Long-term care consists of skilled and non-skilled services and supports. Non-skilled services are often referred to as personal, or custodial, care. There is a big difference between skilled care and personal or custodial care in terms of who provides care, how care is initiated, the goal of care and how care is paid for.
|Variable||Skilled Care||Personal or Custodial Care|
|Provider||Physicians, nurses, physical, occupational, speech and respiratory therapists, medical social workers and other professionals||Certified nursing assistants, home health aides, homemakers, caregivers, family|
|Care Inititation||Must be ordered by a physician||Physician’s order is not necessary to initiate care unless it is included in an order for skilled care on a short-term basis|
|Goal of Care||Specific goals are established for improvement or maintenance of function; once these goals have been met, skilled care ends||Ongoing assistance with ADLs and IADLs to help the individual maintain the highest quality of life possible|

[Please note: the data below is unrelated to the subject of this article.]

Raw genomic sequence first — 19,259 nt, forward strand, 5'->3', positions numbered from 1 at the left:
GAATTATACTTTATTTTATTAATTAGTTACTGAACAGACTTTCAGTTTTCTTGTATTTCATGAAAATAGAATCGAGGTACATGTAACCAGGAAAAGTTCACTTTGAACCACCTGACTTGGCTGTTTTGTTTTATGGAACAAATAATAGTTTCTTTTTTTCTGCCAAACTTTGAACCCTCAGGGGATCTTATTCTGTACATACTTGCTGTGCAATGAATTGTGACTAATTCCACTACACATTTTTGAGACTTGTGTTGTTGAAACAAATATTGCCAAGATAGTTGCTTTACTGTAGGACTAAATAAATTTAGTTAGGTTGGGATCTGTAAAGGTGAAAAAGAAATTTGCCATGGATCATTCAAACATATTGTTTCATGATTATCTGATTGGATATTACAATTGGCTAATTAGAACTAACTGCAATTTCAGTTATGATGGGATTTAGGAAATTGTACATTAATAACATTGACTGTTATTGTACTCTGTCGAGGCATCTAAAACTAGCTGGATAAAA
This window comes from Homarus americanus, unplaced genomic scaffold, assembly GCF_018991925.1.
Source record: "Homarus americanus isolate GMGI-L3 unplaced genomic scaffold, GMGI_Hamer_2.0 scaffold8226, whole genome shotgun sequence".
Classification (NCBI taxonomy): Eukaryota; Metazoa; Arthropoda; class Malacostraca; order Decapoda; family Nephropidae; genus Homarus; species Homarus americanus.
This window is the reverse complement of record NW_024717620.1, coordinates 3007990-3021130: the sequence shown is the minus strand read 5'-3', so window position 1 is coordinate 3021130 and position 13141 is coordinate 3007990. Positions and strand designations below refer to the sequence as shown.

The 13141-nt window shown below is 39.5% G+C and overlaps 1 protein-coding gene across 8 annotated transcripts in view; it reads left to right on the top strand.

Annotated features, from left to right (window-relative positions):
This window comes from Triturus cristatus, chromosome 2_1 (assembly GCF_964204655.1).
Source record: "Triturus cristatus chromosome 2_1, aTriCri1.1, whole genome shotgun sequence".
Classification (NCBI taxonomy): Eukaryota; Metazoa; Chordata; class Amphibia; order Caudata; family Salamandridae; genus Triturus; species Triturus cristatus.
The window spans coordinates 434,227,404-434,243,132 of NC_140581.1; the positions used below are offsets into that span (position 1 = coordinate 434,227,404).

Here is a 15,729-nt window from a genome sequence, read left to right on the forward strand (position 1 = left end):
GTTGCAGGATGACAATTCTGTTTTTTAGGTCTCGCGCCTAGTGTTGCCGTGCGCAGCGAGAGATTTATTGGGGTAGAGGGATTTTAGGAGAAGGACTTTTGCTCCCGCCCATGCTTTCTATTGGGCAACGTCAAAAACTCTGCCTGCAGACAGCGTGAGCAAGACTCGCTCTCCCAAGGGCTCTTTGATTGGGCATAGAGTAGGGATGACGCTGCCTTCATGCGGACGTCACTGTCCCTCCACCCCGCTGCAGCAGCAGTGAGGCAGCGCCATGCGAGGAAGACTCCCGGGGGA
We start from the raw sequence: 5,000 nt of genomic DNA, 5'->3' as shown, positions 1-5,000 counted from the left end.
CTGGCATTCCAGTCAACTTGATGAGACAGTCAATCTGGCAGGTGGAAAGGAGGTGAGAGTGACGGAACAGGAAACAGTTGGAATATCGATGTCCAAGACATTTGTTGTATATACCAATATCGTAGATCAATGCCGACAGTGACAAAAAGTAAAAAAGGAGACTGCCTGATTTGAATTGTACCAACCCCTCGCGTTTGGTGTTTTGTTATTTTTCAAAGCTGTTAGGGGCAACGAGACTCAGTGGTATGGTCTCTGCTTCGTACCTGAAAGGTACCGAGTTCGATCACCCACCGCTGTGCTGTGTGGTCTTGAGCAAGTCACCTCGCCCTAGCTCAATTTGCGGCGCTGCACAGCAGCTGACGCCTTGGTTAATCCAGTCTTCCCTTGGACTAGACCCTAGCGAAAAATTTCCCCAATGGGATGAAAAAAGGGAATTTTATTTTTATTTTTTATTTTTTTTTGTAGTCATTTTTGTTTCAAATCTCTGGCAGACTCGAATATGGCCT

|Payer||Medical insurance, Medicare, Medicaid, Veteran’s Administration||Private pay, Medicaid, long term care insurance, Medicare*, veteran’s benefits and/or pension, some employer medical insurance plans|
Medicare and Personal or Custodial Care
Medicare is medical insurance for those over 65, the blind and the disabled. Personal, or custodial care, is non-medical care. Medicare does not cover ongoing custodial care but will cover some personal care on a short-term basis when ordered by a physician in conjunction with skilled care or under hospice care.